“Moving the Image: Photography and its Actions” – April to June 2019
Camberwell Space, Camberwell College of the Arts
I visited this Exhibition on 8thMay with fellow student, Sarah-Jane Field, and OCA graduate, John Umney, Camberwell Space is the public gallery of the College which was built in 1898 and formerly known as Camberwell School of Arts and Crafts. Interesting that “Crafts” was dropped – perhaps that ‘Crafts’ are Arts too. It has a solid, imposing Victorian grandeur to it perhaps reflecting the membership of the Art movement in Camberwell that gave life to it.
Exhibitions at the Space are developed in response to the college curriculum, to provide an insight into, ”new ideas histories and future debates emerging in art, design and craft practices” and are accompanied by a publication and programme of events. The Curator of the Exhibition was Duncan Wooldridge, Camberwell BA Fine Art Photography Course Leader
and the curatorial statement was complex and multi-faceted. For me it was best summed-up by its proposal of, (…..a photography beyond the romantic language of the photographer’s eye, or the doubtful neutrality of the document. In its place, photography emerges a complex contradictory and challenging object, acting with us and upon us” see here for full statement and list of artists . The works exhibited were by contemporary artists experimenting with, “..the photograph’s forms and manifestations”.
The ground floor Exhibition space seemed large and airy as I walked in but it also struck me as being quite sparse and minimal in its layout, as if not much was on show and, to be truthful, this was the major reinforcement of learning for me on how much an Exhibition layout has an effect on the viewer. I quickly realised that the effect was due to the fact that there were no captions or descriptions alongside the works, nothing to distract me from just ‘gazing’ and spending time attempting to work out the meaning of what I was seeing. There was actually a printed brochure and printed Exhibition layout schemes available, but they were placed away from the entrance. Even then I spent quite a while turning the layout page around and around to work out where I was in the room according to the layout!
Highlights for me were:-
Kensuke Koike’s ‘travel sculptures’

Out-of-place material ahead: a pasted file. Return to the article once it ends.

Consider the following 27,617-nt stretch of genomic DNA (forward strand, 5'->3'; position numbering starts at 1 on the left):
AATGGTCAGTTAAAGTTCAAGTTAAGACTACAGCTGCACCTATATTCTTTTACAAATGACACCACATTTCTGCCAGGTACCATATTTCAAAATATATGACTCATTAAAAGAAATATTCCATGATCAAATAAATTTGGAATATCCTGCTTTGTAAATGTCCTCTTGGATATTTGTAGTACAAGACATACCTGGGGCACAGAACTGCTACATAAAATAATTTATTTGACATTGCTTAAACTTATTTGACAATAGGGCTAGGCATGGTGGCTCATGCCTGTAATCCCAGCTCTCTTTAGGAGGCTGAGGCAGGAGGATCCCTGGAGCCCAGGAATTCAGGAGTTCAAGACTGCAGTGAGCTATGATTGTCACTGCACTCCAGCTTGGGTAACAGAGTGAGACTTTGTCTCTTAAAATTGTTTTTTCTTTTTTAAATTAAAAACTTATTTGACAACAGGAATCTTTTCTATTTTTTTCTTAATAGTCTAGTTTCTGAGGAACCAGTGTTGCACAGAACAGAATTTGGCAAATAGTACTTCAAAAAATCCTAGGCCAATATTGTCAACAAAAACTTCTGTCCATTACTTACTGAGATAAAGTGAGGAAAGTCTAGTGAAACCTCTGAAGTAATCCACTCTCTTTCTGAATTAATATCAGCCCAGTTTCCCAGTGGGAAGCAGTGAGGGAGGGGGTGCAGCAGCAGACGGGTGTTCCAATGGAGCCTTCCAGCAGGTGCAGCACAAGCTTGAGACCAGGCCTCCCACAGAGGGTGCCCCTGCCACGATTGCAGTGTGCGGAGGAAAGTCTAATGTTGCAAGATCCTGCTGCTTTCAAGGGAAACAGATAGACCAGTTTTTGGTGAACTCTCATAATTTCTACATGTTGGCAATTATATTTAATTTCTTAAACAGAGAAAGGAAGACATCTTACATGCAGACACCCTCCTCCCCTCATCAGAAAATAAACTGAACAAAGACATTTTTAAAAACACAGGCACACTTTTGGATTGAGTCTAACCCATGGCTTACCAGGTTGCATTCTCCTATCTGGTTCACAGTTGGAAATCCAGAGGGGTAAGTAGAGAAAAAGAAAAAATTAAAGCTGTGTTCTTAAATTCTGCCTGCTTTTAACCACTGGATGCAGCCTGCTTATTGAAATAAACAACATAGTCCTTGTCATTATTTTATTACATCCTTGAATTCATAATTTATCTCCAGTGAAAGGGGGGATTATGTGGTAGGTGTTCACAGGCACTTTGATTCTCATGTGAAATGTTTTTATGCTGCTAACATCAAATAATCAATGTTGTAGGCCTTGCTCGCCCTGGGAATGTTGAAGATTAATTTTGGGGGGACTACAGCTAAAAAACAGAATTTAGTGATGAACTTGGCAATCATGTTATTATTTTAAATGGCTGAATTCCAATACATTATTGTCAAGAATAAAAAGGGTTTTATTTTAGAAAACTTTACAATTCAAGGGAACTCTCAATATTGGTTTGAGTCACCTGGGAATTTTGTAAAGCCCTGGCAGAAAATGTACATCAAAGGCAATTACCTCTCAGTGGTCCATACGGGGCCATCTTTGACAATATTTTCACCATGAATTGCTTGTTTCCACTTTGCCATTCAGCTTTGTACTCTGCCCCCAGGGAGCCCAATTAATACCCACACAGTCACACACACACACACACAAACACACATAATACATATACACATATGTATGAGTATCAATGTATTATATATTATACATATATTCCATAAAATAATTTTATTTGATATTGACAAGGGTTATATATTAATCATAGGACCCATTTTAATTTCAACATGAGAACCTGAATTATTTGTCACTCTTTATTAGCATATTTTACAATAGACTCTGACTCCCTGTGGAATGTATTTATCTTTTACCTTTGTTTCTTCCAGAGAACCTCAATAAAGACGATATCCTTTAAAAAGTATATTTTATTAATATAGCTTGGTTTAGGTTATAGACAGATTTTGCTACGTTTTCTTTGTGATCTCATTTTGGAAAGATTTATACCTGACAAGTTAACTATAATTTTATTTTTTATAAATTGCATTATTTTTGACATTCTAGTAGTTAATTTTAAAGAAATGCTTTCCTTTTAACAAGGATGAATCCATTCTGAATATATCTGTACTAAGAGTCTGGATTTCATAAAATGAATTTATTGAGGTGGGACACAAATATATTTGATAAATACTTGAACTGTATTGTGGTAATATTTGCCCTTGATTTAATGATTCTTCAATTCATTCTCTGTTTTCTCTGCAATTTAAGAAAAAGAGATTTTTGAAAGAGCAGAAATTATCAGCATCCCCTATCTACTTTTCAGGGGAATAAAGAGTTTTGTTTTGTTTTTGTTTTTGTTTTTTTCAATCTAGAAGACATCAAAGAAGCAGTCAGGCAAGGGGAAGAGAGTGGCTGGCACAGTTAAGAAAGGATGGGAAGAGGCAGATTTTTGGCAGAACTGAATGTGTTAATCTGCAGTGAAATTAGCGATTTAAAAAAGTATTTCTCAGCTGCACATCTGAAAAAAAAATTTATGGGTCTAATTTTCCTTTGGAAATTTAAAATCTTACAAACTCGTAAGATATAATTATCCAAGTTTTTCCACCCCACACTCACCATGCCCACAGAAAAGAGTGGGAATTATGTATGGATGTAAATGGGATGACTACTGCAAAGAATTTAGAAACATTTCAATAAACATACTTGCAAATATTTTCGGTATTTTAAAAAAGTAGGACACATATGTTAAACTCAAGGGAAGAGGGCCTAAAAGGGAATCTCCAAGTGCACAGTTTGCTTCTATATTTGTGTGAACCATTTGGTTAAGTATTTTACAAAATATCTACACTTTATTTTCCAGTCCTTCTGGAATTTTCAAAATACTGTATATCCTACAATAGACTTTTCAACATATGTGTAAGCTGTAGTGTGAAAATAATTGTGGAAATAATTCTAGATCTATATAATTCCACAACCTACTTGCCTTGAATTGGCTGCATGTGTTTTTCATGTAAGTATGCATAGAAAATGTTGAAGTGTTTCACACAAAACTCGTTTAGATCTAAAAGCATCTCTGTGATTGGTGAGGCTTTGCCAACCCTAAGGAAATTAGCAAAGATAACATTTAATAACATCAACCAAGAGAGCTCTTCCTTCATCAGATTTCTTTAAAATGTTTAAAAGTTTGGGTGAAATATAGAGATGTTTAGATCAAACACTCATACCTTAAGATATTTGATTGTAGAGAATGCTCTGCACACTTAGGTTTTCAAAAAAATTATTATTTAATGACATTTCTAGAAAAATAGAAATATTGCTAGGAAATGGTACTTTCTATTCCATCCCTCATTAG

An interesting way to present the old photographs he finds at flea markets bringing them to life, cutting, rearranging and turning the pieces into optical illusions, notwithstanding the fact that they could be new photographs. It’s just occurred to me that maybe he could have placed what was absent somewhere else and invited the viewer to guess their frame. There’s much more of his playful work here and here
Clare Strand – “Research in Motion (2014)
One of the series of three wooden and glass cabinets that contain a rotating spike of research material from her archive – a clever moving pun that reminded me of a rolodex drumResearch in Motion (A) from clare strand on Vimeo.
This is not the first time that Strand has utilised her research material as a physical pun. Her sculpture “The Happenstance Generator” (2015) was a large, Perspex dome on a metal plinth enclosing a selection of her research material over 30 years which was blown about by hidden fans – creating random ‘collections’. Hidden fans blew the images around, creating random ‘collections’ that mirrored the way in which visual encounters ebb, flow, assume significance and disappear.
I find Strand’s work so engaging and varied, using found images and machines etc to create her own take on conceptualism in a way which amuses yet makes its point.
Dafna Talmour, “Constructed Landscapes”
Collaging medium format negatives in a way that creates a new landscape formed from the real and the imaginary and alluding to idealised and utopian spaces. “With these new landscapes I’m also playing with the standard format of the photographic negative, stretching it, making it more elongated and vertical or panoramic, because I have the freedom of building it in whatever way I want”.
Anonymous silk print
There was a student exhibition in another room where this caught my attention straight away
I think it’s beautiful with its rich, flowing colours and what a shame there’s no name attached. Seeing this really encouraged me to experiment with a silk print of one of my Silent Pool images for Assignment 3.